IS Hack of US Central Command's Twitter and YouTube accounts

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  • #2
Bystander
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Thirdly what damage might the hackers do?
On Twitter? And YouTube? Damage?
 
  • #3
DrClaude
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Firstly are we sure it is the IS?
Is there a difference between IS doing it and someone doing it in its name?

Secondly how did they do it, and surely the military/government ought to be on top of the game with security?
As the article itself states, they did not need to hack into any military computer to do this. They hacked into Twitter and YouTube accounts.

Thirdly what damage might the hackers do? i.e. What is the threat?
Bad PR for the US.
 
  • #4
Dotini
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This is the most disturbing news US Central Command's Twitter and YouTube accounts have been hacked by a group claiming to back Islamic State.

Firstly are we sure it is the IS?

Secondly how did they do it, and surely the military/government ought to be on top of the game with security?

Thirdly what damage might the hackers do? i.e. What is the threat?

Garth
According to at least two reports today on CNBC, IS has obtained a list of addresses of retired US generals from the hacked accounts.
 
  • #5
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According to at least two reports today on CNBC, IS has obtained a list of addresses of retired US generals from the hacked accounts.
Why on earth would youtube and twitter accounts contain such information?
 
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  • #6
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As the article itself states, they did not need to hack into any military computer to do this. They hacked into Twitter and YouTube accounts.
Bad PR for the US.
I hope that's all it is.

From the BBC report above:
Some internal military documents also appeared on the Centcom Twitter feed.
Garth
 
  • #7
Choppy
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I bet this is all because someone didn't use a password that included a number and a special character.
 
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  • #8
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From the Guardian:
Other messages from the “CyberCaliphate” implied that the hackers had captured military secrets, but the documents which were disseminated contained widely available and non-official information.
Central Command said it viewed the hack as “purely an act of vandalism,” adding that no classified information divulged or operational networks had been affected. None of the documents tweeted by the “CyberCaliphate” came from the command’s servers or social-media accounts, it said in a statement.
 
  • #9
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From the Guardian:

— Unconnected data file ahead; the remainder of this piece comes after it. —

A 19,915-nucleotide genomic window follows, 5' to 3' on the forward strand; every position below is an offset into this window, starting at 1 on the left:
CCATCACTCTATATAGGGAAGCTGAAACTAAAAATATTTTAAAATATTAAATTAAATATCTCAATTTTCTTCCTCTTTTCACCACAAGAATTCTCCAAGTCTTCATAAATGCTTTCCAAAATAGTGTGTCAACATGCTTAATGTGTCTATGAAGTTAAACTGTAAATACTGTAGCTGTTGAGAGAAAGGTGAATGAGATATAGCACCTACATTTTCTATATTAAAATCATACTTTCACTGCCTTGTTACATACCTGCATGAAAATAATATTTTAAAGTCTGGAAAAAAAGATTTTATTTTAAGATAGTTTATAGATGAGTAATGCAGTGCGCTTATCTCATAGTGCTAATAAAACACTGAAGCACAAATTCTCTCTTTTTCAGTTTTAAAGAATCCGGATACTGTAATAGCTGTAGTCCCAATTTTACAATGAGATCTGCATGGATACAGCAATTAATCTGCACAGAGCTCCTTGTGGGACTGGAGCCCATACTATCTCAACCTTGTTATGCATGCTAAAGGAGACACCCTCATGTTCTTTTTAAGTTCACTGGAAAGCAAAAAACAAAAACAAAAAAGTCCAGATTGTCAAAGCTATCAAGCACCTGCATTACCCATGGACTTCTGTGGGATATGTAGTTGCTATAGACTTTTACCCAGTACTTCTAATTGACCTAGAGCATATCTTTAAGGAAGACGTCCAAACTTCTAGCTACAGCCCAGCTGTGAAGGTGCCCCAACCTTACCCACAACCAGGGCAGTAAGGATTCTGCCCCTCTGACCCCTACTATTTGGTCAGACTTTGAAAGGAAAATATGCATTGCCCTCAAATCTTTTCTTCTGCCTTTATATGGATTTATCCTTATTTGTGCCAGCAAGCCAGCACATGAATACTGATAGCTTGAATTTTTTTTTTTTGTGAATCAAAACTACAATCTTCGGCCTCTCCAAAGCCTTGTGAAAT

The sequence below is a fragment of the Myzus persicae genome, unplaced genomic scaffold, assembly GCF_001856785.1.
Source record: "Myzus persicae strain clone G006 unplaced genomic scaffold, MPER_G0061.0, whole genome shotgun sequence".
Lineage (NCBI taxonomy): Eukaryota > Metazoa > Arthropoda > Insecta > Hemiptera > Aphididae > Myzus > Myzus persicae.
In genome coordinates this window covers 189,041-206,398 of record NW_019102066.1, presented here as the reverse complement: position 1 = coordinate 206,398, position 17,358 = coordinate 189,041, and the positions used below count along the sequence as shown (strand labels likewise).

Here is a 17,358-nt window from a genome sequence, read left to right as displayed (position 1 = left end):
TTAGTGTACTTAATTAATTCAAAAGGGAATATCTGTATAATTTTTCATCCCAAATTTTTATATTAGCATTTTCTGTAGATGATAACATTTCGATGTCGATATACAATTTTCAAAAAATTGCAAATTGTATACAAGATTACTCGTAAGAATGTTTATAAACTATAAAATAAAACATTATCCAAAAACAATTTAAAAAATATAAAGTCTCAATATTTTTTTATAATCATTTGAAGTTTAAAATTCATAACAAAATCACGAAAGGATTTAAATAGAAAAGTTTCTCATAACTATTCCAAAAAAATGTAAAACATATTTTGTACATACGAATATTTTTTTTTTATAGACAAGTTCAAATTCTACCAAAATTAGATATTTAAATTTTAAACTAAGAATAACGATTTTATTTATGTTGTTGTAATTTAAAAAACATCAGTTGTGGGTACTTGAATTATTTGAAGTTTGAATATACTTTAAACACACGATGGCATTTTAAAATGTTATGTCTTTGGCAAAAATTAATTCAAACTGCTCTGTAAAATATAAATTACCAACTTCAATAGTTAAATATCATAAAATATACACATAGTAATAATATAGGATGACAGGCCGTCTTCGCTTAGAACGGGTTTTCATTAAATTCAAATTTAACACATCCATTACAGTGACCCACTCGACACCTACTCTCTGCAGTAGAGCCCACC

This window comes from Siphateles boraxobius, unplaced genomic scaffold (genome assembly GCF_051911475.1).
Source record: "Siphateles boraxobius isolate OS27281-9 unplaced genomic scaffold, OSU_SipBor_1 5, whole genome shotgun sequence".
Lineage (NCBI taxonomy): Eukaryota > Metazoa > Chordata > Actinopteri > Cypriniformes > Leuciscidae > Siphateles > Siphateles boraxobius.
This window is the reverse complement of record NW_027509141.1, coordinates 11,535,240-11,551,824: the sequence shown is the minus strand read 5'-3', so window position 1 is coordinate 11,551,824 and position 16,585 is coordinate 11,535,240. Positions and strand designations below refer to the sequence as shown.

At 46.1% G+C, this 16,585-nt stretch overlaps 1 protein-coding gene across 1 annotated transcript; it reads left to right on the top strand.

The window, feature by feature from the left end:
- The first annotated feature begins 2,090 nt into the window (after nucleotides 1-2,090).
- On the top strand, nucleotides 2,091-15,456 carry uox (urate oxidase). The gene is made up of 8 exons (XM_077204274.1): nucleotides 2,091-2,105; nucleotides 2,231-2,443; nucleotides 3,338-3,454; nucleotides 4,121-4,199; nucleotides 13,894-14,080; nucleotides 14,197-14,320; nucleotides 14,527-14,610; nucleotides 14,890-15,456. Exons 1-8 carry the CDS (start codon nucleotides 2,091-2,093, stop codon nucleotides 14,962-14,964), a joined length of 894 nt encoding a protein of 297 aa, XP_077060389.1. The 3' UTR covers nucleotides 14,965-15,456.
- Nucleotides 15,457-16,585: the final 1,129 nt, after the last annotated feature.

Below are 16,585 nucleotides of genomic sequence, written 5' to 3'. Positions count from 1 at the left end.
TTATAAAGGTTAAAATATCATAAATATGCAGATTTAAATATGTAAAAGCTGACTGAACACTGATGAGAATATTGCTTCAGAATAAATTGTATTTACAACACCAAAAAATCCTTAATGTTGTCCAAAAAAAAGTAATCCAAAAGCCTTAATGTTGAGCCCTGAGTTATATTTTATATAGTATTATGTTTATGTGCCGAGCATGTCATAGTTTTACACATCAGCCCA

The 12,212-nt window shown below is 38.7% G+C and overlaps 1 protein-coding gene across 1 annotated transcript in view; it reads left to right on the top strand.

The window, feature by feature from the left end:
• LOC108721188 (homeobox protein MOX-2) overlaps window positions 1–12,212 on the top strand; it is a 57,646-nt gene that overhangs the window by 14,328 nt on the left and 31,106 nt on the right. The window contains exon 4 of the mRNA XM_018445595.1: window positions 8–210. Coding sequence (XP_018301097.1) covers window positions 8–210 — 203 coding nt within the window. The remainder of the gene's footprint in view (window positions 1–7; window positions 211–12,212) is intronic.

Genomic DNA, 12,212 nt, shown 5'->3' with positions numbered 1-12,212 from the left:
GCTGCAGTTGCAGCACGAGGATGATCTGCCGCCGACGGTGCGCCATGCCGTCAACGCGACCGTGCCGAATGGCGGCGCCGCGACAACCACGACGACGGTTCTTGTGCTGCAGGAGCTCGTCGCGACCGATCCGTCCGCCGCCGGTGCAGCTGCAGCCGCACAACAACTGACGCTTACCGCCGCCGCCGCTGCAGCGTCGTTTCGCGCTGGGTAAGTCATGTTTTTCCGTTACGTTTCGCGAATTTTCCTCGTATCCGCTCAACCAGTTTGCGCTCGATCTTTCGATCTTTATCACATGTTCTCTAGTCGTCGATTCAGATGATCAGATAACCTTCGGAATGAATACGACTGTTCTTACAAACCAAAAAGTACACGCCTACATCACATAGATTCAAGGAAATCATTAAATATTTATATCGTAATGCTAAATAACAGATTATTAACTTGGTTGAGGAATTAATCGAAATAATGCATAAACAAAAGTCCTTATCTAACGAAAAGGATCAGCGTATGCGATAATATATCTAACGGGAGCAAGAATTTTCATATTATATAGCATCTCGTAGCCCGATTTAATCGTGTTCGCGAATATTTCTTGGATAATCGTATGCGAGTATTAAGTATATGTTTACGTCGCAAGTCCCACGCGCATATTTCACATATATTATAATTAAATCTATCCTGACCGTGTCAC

Other messages from the “CyberCaliphate” implied that the hackers had captured military secrets, but the documents which were disseminated contained widely available and non-official information.
Central Command said it viewed the hack as “purely an act of vandalism,” adding that no classified information divulged or operational networks had been affected. None of the documents tweeted by the “CyberCaliphate” came from the command’s servers or social-media accounts, it said in a statement.
"Well he would say that, wouldn't he?"
(Mandy Rice-Davies - While giving evidence at the trial of Stephen Ward, charged with living off the immoral earnings of Keeler and Rice-Davies)

In the military, as in politics, you broadcast your strengths and hide your weaknesses.

Garth
 
  • #10
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"Well he would say that, wouldn't he?"
(Mandy Rice-Davies - While giving evidence at the trial of Stephen Ward, charged with living off the immoral earnings of Keeler and Rice-Davies)

In the military, as in politics, you broadcast your strengths and hide your weaknesses.

Garth
I would agree with respect to the comments of Cencom. But the first quote, that "the documents which were disseminated contained widely available and non-official information," I took to be coming from the reporter.
 
  • #11
Garth
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I would agree with respect to the comments of Cencom. But the first quote, that "the documents which were disseminated contained widely available and non-official information," I took to be coming from the reporter.
CNBC
Government officials told NBC News that the Twitter and YouTube accounts are not classified, and that none of the information posted by the hackers was actually classified—the names and contact information are "official use only," they said.
We just don't know how serious the breach was at present.

Garth
 
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  • #12
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On Twitter? And YouTube? Damage?
There is more embarrassment than damage.
 
  • #13
Dotini